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Neurons in primary visual cortex (V1) are thought to receive inhibition from other V1 neurons selective for a variety of orientations. Evidence for this inhibition is commonly found in cross-orientation suppression: responses of a V1 neuron to optimally oriented bars are suppressed by superimposed mask bars of different orientation. We show, however, that(More)
The primary visual cortex (V1) is the first cortical area to receive visual input, and inferior temporal (IT) areas are among the last along the ventral visual pathway. We recorded, in area V1 of anaesthetized cats and area IT of awake macaque monkeys, responses of neurons to videos of natural scenes. Responses were analysed to test various hypotheses(More)
Recently, it has been proposed that all suppressive phenomena observed in the primary visual cortex (V1) are mediated by a single mechanism, involving inhibition by pools of neurons, which, between them, represent a wide range of stimulus specificities. The strength of such inhibition would depend on the stimulus that produces it (particularly its contrast)(More)
For the majority of neurones in cat striate cortex, the response to an optimal stimulus presented to one eye is suppressed when a stimulus of substantially different orientation is presented to the other eye. In order to determine the true orientational tuning of the underlying inhibitory interactions in the absence of binocular facilitation for matched(More)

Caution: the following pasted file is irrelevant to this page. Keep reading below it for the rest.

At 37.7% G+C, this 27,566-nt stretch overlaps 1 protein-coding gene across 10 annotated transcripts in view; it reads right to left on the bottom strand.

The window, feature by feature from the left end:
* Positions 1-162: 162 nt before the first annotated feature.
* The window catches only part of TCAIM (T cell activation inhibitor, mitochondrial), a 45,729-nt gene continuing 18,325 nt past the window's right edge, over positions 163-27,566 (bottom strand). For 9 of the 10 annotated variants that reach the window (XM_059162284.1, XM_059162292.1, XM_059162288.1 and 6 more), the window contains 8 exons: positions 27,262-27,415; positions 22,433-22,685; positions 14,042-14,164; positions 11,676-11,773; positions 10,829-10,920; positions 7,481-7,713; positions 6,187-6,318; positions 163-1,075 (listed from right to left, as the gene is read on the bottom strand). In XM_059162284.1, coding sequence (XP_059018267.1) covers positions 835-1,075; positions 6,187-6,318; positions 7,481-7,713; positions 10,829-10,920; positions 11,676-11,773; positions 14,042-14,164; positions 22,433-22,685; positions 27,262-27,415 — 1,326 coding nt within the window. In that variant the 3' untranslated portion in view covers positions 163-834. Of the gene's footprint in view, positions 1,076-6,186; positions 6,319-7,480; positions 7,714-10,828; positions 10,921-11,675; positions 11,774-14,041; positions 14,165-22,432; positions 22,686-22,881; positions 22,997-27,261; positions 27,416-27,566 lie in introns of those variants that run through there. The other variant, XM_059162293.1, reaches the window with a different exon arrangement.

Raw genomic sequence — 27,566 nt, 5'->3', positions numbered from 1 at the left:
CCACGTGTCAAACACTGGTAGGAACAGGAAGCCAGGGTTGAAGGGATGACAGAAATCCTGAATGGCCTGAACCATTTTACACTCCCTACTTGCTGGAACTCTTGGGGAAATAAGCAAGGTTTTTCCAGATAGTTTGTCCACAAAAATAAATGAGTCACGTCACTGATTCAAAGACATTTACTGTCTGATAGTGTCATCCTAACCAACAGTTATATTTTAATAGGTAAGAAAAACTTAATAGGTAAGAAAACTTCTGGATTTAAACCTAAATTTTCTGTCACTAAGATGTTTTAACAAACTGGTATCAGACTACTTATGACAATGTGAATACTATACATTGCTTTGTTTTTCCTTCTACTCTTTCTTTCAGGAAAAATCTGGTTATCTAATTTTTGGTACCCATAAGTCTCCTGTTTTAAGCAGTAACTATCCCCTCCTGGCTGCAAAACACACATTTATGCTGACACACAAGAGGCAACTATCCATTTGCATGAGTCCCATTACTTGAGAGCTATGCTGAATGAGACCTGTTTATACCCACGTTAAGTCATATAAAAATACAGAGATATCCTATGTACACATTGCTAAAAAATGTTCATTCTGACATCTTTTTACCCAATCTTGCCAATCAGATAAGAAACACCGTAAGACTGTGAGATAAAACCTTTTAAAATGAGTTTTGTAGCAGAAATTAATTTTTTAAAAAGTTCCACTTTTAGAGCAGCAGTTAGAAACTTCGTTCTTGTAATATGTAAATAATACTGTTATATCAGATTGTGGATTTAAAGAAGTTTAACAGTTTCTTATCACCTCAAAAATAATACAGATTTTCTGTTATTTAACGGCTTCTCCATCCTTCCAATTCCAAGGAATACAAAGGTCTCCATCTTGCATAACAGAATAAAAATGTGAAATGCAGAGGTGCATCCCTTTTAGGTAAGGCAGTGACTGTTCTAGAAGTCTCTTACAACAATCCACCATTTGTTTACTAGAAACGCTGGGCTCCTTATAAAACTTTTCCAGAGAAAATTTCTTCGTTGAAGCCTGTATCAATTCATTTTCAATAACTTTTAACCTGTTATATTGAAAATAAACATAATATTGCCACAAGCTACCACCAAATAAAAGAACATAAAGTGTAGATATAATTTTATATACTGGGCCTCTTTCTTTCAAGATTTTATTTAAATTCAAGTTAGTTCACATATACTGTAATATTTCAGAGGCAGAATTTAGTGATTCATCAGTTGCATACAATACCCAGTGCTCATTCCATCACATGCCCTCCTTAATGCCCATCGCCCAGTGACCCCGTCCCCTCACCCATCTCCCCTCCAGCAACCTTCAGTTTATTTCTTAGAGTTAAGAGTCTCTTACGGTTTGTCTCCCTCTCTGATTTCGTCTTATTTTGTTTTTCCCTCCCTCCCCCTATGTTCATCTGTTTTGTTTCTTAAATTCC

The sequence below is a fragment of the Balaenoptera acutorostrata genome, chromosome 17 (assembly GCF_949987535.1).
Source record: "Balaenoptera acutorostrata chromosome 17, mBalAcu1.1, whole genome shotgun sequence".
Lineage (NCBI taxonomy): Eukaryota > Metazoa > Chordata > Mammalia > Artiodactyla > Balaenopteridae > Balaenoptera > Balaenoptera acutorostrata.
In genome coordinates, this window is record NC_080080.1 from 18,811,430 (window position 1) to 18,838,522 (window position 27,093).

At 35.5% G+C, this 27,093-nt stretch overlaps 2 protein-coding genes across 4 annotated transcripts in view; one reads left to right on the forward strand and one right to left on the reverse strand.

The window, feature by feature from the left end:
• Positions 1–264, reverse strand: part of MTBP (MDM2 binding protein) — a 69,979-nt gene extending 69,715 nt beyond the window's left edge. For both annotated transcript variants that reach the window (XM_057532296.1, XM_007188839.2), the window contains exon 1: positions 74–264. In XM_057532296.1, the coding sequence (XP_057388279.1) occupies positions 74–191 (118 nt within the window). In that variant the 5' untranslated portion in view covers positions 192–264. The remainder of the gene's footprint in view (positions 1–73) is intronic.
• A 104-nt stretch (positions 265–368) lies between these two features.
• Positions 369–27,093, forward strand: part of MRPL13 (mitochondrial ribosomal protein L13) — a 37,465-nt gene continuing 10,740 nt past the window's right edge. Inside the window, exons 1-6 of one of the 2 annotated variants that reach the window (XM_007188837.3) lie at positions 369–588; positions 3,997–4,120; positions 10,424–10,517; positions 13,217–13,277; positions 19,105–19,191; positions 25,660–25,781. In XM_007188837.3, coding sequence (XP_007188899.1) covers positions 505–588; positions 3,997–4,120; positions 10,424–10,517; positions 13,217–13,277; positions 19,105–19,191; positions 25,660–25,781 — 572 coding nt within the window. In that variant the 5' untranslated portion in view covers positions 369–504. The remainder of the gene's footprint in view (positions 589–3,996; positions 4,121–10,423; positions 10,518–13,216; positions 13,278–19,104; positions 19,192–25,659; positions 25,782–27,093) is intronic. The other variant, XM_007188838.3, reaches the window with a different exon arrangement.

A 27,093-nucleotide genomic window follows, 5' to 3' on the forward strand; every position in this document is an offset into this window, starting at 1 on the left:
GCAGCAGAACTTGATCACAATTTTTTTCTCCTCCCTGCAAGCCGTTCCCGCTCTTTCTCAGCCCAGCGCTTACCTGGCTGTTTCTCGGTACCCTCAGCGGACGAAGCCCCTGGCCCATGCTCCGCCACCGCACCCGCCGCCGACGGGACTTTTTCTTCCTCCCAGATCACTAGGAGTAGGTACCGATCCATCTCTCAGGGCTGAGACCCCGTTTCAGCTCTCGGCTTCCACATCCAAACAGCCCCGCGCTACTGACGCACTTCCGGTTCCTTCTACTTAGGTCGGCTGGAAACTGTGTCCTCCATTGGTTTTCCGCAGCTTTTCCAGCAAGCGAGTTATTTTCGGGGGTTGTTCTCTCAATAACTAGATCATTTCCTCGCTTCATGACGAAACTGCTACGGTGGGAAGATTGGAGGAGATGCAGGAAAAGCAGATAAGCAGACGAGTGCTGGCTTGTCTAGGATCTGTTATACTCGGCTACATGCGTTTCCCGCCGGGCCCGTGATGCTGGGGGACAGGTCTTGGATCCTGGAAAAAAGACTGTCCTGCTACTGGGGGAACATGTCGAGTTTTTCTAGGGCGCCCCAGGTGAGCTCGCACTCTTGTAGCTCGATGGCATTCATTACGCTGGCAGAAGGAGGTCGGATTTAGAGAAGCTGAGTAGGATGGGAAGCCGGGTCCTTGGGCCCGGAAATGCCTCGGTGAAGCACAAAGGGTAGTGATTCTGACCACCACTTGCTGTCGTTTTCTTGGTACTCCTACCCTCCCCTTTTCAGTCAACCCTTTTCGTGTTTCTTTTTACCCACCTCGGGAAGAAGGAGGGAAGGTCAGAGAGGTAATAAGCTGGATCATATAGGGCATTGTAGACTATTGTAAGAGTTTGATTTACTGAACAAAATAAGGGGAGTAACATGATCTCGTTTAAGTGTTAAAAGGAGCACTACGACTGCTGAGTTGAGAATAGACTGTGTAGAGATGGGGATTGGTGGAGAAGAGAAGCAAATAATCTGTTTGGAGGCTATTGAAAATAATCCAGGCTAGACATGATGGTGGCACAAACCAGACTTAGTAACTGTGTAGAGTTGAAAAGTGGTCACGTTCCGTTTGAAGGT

The retinocollicular projection in the marsupial mammal the wallaby Macropus eugenii, has been investigated anatomically to determine the order in the developing projection and electrophysiologically to determine the time of onset of synaptic transmission by recording evoked potentials in the colliculus in response to stimulation of the optic nerve. There(More)
The responses of neurons in primary visual cortex (V1) are suppressed by stimuli presented in the region surrounding the receptive field. There is debate as to whether this surround suppression is due to intracortical inhibition, is inherited from lateral geniculate nucleus (LGN), or is due to a combination of these factors. The mechanisms involved in(More)
When do the developing connections between mammalian retinal ganglion cells and the superior colliculus become functional? Evoked potentials elicited by optic nerve stimulation in the pouch young of the wallaby were used to answer the question. Up to 42 days after birth, the evoked potentials in the colliculus appeared to be generated by axon conduction.(More)
We investigated whether stimulation of the pyramidal tract (PT) could reset the phase of 15-30 Hz beta oscillations observed in the macaque motor cortex. We recorded local field potentials (LFPs) and multiple single-unit activity from two conscious macaque monkeys performing a precision grip task. EMG activity was also recorded from the second animal.(More)
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